Posts Tagged ‘health policy’

The term “black swan” refers to an event that has enormous impact and is rare and difficult to predict. The prime example used by Taleb is 9/11 — an event of outsize importance that typical risk analyses would have been unable to predict or identify. There’s a fair amount of focus now on black swans, how to predict and control for them.

Sometimes, though, we are looking for black swans when we should be looking for white ones — events that have enormous impact, but that are neither rare nor particularly difficult to predict. An event like the Newtown murders may feel like a black swan — who could have predicted? But the preconditions for the event make it more of a white swan than a black one. For one, mass gun violence is relatively common in America; about 80 people die every day from gun violence. Although it is tragic that 27 murders and 1 suicide occurred in one place, and that many of the dead are children, it is not extraordinary in a world where gun violence occurs with regularity.

As long as it is easier for a mentally disturbed young man to get a handgun than mental health treatment, President Obama’s exhortations that we will do more to protect children strike me as hollow. Gun control laws have been eviscerated by the Supreme Court, and the gun lobby’s loud voice in the public conversation make movement on that front almost unimaginable. Mental health treatment is only slightly more likely, and my guess is that such laws would be targeted at committing people to quasi-incarceration rather than actually providing therapeutic treatment.

We cannot predict mass murder with precision, of course, but we can say with some probability that murders with guns will occur regularly through the day, week, month, year, etc. Without concerted efforts to either reduce the availability of firearms or increase the availability and reduce the stigma of mental health services, mass murder will continue to be a white swan rather than a black one.

(On the gun control topic for a second, I get all the 2nd Amendment stuff — we need to have firearms in case we need to overthrow the government. Sure. But a state monopoly on violence goes a long way to reducing violence among the populace. If this is an explicit trade-off being made, then fine, but I don’t think we have properly costed in the price of lost lives and mental/physical trauma.)

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Like the saying goes, “It’s hard to make predictions, especially about the future.”

I am in the minority view here, but I think the Court still upholds the whole law in a quite narrow opinion in a 6-3 decision authored by Chief Justice Roberts. Maybe I am naive in my belief that laws matter, but I just don’t believe that the Court is willing to limit the Commerce Clause on some made-up wacky distinction like “action” vs. “inaction.”

I’d also give about 20% odds that the Court punts entirely, either by ruling on the Anti-Injunction Act provision (rendering all the lawsuits invalid) or by delaying the decision entirely by another year.

Predicting the Supreme Court is tough, but the ones who would know think it’s looking rough for the individual mandate. I’m hoping that the judges remember that law matters.

We’ll find out Thursday, along with everyone else.

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Unlike many (including Howard Dean and the Great Orange Satan and probably Linus) who say that we should “kill the Senate bill,” I believe that a flawed bill is better than nothing.

Let’s take a trip down memory lane to, oh let’s say, 2004. Some left-wing New England governor, who was something of a health care wonk and touted as a viable progressive alternative to John Kerry, proposed a daring health care overhaul. His plan would increase coverage to 26 million more Americans, but it had no public plan, co-op or anything similar. It did have a federal employees health plan, similar to the one currently in the Senate bill. It did not eliminate rescission or regulate insurers’ ability to refuse patients with pre-existing conditions.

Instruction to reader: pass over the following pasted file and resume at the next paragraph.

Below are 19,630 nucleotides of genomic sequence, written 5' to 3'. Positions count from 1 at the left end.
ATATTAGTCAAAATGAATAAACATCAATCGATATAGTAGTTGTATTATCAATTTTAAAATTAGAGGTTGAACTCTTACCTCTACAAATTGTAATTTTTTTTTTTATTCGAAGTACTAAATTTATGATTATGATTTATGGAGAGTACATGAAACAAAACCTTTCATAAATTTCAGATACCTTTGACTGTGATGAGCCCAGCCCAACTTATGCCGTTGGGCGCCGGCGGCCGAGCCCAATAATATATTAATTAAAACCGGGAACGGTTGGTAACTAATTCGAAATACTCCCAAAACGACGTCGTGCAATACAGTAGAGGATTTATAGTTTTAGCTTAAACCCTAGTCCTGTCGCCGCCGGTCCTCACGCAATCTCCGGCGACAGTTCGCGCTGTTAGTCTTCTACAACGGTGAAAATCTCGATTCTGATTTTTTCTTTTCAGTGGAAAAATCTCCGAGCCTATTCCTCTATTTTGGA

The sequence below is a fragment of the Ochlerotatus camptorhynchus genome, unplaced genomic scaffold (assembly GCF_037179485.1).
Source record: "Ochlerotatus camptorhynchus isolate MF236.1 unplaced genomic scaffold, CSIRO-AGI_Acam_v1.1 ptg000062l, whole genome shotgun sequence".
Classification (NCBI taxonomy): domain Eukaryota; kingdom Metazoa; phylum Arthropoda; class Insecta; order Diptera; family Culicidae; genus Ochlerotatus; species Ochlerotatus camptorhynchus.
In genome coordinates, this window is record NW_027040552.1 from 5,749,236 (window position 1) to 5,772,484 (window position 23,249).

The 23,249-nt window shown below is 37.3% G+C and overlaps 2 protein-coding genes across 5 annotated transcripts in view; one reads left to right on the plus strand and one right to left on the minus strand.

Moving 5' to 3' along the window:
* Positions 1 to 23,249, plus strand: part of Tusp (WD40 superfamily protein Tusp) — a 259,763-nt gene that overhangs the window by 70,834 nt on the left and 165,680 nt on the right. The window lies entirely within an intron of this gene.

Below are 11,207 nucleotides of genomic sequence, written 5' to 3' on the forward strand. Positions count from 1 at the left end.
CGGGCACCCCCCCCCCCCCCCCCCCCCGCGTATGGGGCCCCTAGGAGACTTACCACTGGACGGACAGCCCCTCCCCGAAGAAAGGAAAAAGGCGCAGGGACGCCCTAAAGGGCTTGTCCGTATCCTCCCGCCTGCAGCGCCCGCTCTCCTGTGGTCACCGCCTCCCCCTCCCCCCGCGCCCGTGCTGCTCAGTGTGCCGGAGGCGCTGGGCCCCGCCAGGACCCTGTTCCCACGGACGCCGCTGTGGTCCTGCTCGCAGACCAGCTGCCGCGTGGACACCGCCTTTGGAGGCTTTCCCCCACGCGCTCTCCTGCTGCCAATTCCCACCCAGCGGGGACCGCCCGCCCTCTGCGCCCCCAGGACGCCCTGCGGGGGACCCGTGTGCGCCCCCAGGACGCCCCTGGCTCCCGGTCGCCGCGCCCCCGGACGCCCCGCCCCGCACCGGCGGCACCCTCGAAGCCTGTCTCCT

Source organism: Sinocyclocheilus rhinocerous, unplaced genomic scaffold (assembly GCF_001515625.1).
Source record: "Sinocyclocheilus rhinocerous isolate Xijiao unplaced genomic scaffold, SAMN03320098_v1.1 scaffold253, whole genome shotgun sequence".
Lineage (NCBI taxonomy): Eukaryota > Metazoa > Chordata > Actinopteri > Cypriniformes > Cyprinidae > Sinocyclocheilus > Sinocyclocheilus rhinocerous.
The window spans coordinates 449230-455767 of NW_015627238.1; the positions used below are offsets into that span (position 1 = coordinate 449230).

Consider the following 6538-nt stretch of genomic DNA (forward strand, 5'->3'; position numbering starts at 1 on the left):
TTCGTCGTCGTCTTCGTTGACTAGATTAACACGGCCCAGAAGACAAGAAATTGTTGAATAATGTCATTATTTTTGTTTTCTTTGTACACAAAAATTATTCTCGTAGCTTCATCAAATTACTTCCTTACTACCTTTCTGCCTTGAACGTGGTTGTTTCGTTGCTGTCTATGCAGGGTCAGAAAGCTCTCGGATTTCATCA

This plan belonged, of course, to lefty progressive hero Howard Dean.

The current Senate health care bill would pay for more people’s coverage, would cover more people, and would regulate insurers to force them to stop their most egregious cost-cutting tactics. Instead of a tax increase, it has an individual mandate, which in the end will function the same way.

(For a more comprehensive list of what we still get, check Kevin Drum.)

Put another way, the current Senate health care bill is arguably to the left of the Howard Dean health care plan of 2004.

Yes, we are in a more progressive moment. Yes, we should have a better chance than we did in 2004. But a setback here will be a setback for another generation. If this bill fails to pass, 40 million Americans still won’t have health insurance, no matter how much pride the progressive wing of the Democratic party has saved. I am pissed at Joe Lieberman, Ben Nelson, and the rest. I’m pissed at the filibuster. I’m pissed at the horse-race-obsessed media. I’m pissed at Obama for not taking a more progressive stance. The fact that I am pissed will not make anyone get health insurance. This bill will.

When a student talks during a test, I give the student automatically half-off. Usually, the student pouts and throws his/her test on the floor, exclaiming “If all I can get is half, I don’t want to take your stupid test!”

I pick up the paper off the floor, and gently ask the student, “You still have 25 minutes left. If you choose not to finish, that’s your choice. But think about this one question: Is something better than nothing?”

The student sits there, thinking. Eventually, the student finishes.

Something is better than nothing.

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Having now actually taken the time to read large parts of the Baucus bill, which you can read here, I have fewer reservations about it than I used to, and I believe its major shortcomings (free rider provision, lower subsidies) can be hammered out in conference.